You might find an H-pattern gear stick in an older Formula Ford or a GT car built before the turn of the century (that's Y2K, not 1900). Up until about the early 90s, F1 cars also had H-pattern dog boxes.

Firstly, in order to get moving, you need to almost simultaneously push the clutch in and select first gear. The reason being, the gear needs a little RPM relative to the dog in order to mesh while the car is sitting still. If both the gear and the dog have stopped rotating, neither are going to mesh because the teeth are almost certainly out of synch. Thus, if you sit there for more than 3 or 4 seconds with the clutch pushed in, and then try to select a gear, you probably won't be able to do it because the gears have stopped moving. To fix this, move the stick back to neutral and release the clutch pedal to get the gears moving again with the engine. Now push the clutch and promptly select first gear. Thwack. You're ready to go.

Shifting on the move is pretty much normal. Just push the clutch and move the stick to the next gear. As long as you don't dawdle the gear will go right in. It will probably make another thwack if you have a quiet engine. Same goes for up and down shifts. The fun begins when you want to stop using the clutch.

This is a more natural progression than it sounds. A lot of dog box drivers who think they are using the clutch actually are not. They may dab at it a little bit, but for a fast shift with a dog box the clutch doesn't have time to go all the way to disengagement and back before the shift is done. If it does, the driver is slow at shifting the dog box. Since the gears only need to be in a general RPM window to engage, the clutch is really only there for getting moving and for allowing the driver to pull the car out of gear if needed (like with a stuck throttle that literally holds the gear in place unless the torque is disconnected from the transmission - hopefully via a clutch and not an engine explosion).

So all you really need to do to make a shift in a dog box equipped car is to stop the engine torque, and to do  that all you have to do is lift off the throttle. Once you've done that you are just one quick, decisive movement away from a lightening fast shift to the next gear. This needs to be done, however, before the compression of the engine sends negative torque back through the transmission as it drags the car's speed down, making it hard to pull the car out of gear again. You solve this by putting pressure on the gear stick prior to lifting. Then, when you snap off the throttle, the gear will come out automatically and you can engage the next one, promptly. That's called "pre-load".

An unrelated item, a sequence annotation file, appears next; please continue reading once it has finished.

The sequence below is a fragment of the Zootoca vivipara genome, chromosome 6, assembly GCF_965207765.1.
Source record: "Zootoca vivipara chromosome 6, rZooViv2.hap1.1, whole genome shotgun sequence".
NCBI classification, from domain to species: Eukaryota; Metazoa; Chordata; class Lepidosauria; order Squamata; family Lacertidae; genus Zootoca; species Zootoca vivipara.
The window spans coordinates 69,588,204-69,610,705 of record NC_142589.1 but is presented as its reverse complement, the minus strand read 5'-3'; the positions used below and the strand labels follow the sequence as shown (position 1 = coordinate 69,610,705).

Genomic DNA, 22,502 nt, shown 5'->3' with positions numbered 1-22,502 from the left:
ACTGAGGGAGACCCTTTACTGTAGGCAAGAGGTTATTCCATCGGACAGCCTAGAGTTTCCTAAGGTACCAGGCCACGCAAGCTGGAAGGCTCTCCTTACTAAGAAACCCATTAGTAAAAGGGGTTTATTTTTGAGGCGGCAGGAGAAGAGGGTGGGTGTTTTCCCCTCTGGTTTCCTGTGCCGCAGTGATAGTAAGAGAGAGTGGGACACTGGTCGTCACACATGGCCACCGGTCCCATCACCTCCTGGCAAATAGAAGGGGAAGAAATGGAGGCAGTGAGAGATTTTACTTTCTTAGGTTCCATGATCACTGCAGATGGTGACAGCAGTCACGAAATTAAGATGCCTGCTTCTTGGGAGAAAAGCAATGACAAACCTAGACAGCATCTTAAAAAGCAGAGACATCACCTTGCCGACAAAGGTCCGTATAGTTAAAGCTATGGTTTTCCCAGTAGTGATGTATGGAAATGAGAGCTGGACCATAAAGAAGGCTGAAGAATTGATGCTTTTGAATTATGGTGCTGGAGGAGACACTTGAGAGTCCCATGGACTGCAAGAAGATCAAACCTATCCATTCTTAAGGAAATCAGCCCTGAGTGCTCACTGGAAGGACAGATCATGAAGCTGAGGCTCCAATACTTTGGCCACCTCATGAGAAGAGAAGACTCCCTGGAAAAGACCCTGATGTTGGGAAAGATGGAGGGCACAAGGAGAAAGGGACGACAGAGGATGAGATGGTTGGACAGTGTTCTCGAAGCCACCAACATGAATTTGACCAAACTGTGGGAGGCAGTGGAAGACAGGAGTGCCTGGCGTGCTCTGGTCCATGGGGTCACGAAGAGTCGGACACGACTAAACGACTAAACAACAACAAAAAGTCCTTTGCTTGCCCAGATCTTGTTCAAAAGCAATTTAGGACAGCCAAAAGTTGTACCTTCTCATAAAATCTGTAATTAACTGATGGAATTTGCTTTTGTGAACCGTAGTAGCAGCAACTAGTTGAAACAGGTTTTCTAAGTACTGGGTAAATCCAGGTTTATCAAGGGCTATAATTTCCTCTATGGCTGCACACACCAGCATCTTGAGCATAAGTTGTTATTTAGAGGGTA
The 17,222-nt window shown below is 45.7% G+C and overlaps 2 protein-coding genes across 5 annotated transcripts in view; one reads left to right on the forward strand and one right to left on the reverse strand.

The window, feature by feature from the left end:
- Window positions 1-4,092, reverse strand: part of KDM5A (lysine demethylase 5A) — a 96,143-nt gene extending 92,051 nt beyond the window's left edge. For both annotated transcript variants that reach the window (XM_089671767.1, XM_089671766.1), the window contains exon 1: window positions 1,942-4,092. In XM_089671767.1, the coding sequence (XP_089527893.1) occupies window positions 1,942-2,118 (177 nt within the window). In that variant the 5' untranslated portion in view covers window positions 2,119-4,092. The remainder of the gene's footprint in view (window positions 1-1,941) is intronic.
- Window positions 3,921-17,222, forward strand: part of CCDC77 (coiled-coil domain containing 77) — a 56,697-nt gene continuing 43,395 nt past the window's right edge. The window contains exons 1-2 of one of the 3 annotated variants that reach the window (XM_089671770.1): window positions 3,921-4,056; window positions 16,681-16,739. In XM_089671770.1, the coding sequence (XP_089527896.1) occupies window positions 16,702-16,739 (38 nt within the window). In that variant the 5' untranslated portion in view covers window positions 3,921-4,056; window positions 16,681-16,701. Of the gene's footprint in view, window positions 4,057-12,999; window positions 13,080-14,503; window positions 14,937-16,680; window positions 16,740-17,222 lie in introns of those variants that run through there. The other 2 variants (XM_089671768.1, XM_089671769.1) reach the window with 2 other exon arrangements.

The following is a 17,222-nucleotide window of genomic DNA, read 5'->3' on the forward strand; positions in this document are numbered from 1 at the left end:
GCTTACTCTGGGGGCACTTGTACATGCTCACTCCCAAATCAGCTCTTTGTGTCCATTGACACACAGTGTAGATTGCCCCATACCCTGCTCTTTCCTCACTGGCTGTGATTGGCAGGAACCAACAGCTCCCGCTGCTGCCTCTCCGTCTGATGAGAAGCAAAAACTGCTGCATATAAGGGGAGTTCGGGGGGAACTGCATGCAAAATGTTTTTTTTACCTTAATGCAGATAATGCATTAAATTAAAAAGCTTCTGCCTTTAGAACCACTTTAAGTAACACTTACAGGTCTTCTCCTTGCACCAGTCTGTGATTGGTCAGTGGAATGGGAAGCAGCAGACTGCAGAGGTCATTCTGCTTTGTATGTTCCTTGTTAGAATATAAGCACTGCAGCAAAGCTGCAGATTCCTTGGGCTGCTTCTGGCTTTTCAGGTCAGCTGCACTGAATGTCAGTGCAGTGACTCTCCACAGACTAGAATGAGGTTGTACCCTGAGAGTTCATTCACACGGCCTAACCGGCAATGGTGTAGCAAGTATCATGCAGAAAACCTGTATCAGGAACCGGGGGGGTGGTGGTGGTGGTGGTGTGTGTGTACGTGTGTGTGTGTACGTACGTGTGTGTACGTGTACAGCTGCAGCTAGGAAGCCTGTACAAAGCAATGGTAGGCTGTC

Now that we know how to use an H-pattern selector, the explanations for "sequential" shifters are going to be much quicker.

Sequential stick

You will find sequential sticks in current-day Formula Fords and F2000s, as well as in most modern GT racing cars like Porsche Cup cars and Le Mans GT cars from the late 90s to late 00s. A sequential stick has a stick in the same place as an H-pattern, but the stick is only able to move forward and back. You usually pull the stick backward for an upshift, and push it forward for a downshift. This is done for efficiency of movement - if you are accelerating, the G force is pushing you back, so it is easier to pull the stick backwards. When you are braking hard, the G force is pushing you forward, so it is easier to push the stick forward to downshift. Some of these sticks can be fairly stiff to move, so it helps a lot in long races.

When you move the stick, you are only moving a ratcheting drum with grooves cut in it. The selector forks are set in the grooves so when the drum rotates, it moves the appropriate selector fork (and thus, the dog) to the next lower or higher gear. The other internals of the gearbox are the same as before.

The ratcheting selector drum in a sequential dog box. The grooves are clearly visible.

Since most of the internals are the same, we use the same methods as the H-pattern for shifting. Clutch in and select first gear quickly, and apply pre-load to the stick before shifting. If you don't do it right you may find yourself stuck between gears, in what's called "false neutral". The gearbox is in neutral, but if you push forward or back on the stick to up or down shift, you will find a higher-numbered gear that is not next to "true neutral" (those being 1st and reverse). To fix a false neutral, you'll need to use the clutch and upshift or downshift to the gear you were originally trying to select.

If you are in true neutral, to get to reverse, you usually need to pull a knob or a lever to be able to select reverse. This is to keep drivers from going down too many gears, going past neutral, and selecting reverse in slow hairpins. While you are moving, first gear is usually as far down as you can go, at which point the stick will simply not be allowed to move forward.

As for pros and cons, it is much easier to do no-clutch shifts in a sequential, because the stick only has to go one direction and you don't need to find the gate for the next gear. Of course, you can't skip gears, so there is one downside.

Some stick sequentials have a hydraulic system instead of direct linkage. This makes it easier to change gear, especially in powerful cars.


With a paddle system, you will generally have two paddles behind the steering wheel - the right one upshifts, and the left one downshifts. The paddles send signals to a hydraulic system that moves the same sort of ratcheting drum as before.